Gold prices headed higher Friday, chipping away some of their weekly loss, as comments from President Donald Trump on U.S. interest rates and the dollar, weighed heavily on greenback.
Trump voiced his displeasure with Federal Reserve interest-rate increases in a Thursday interview, prompting a decline in the benchmark dollar index, which gained momentum after he tweeted on Friday, accusing China and the European Union of manipulating their currencies and interest rates:
August gold GCQ8, +0.38% rose $5.50, or 0.5%, at $1,229.50 an ounce. The contract settled at $1,224 Thursday—the lowest finish for a most-active contract since July 2017. Thursday’s settlement also marked bullion’s entry into correction territory—down more than 10% from its peak on Jan. 15 at $1,362.90. The futures contract faces a roughly 0.9% decline this week, according to FactSet data.
The SPDR Gold Shares exchange-traded fund GLD, +0.47% was up 0.5%, but set for a weekly loss of 1%.
Trump’s latest tweet come amid a smoldering trade spat that has intermittently rattled financial markets.
The ICE U.S. Dollar index DXY, -0.59% fell by 0.6%, set for a loss of 0.2% for the week. The dollar index, which measures half-dozen rival currencies, typically moves opposite dollar-denominated gold. Overall, the dollar has enjoyed a 2018 rebound as investors have turned to the U.S. as a source of safety during escalating trade spats.
“Now, you would argue that the Fed is independent and President Trump’s musings would have no impact on Fed policy and this is merely a reaction to an oversold condition and the comments spooked the [gold] shorts,” said Peter Hug, global trading director with Kitco Metals. “But it may be the beginning of a bigger policy, whereby the U.S. wants to drive the dollar lower to make U.S. goods less expensive and offset some of the damage caused by reciprocal tariffs being proposed by our trading partners.”
“The lesson of yesterday was how closely the gold market is marching to the tune of the dollar and how vulnerable the dollar is to any suggestion that the Fed may back off. Volatility will remain with us until the elections in November,” Hug said.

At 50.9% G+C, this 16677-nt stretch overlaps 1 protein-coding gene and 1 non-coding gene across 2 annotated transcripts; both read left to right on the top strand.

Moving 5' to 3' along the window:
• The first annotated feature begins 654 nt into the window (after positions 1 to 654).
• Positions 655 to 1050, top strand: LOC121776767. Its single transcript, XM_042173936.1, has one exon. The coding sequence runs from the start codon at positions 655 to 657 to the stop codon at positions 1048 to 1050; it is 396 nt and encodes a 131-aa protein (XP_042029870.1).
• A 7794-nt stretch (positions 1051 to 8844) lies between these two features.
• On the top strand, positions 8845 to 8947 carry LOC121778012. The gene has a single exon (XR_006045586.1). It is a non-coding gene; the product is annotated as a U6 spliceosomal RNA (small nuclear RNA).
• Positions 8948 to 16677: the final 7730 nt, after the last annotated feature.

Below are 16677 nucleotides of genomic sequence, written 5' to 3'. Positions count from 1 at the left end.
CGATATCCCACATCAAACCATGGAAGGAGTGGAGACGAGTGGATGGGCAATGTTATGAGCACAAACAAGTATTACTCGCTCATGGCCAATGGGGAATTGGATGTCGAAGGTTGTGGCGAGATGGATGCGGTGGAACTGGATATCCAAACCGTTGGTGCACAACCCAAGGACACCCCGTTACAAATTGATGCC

Still, gold paused its retreat Friday in part as some risk-on assets fell. From the market’s riskier corners, oil futures were on track for a third straight weekly decline as Trump said he was prepared to impose tariffs on all Chinese goods imported into the U.S.
Analysts with a longer-term view argue that factors like immediate interest-rate policy and even the risk of trade war don’t undermine the function of gold as an asset.
“We do expect some renewed demand for gold as a haven, or as an inflation hedge, to boost the price to $1,300 per ounce by end-2018,” said the Capital Economics commodities research team, in a note.
”The medium-term outlook for gold is more positive in our view, as we expect the Fed to stop raising rates in 2019. The U.S. economy is also likely to slow next year which, coupled with lower yields and a weaker dollar, would probably give a lift to the price of gold,” they said.
In other trading, September silver SIU8, +0.57% gained 10.8 cents, or 0.7%, at $15.51 an ounce. The contract fell over 1% Thursday to settle at $15.402 an ounce —its lowest close since late 2016. It was headed for a 1.9% weekly loss. The iShares Silver Trust SLV, +1.04% was down 2.2% for the week.
September copper HGU8, +1.91% was up 5.5 cents, or 2%, at $2.751 a pound after settling at nearly $2.696 a pound Thursday, its lowest finish in about a year.
October platinum PLV8, +2.84% climbed by 2.9% to $829.80 an ounce, trading down less than 0.1% for the week. September palladium PAU8, +2.47% gained 2.2% to $885.60 an ounce, but after Thursday’s 4% tumble was looking at a loss of 5.1% on the week.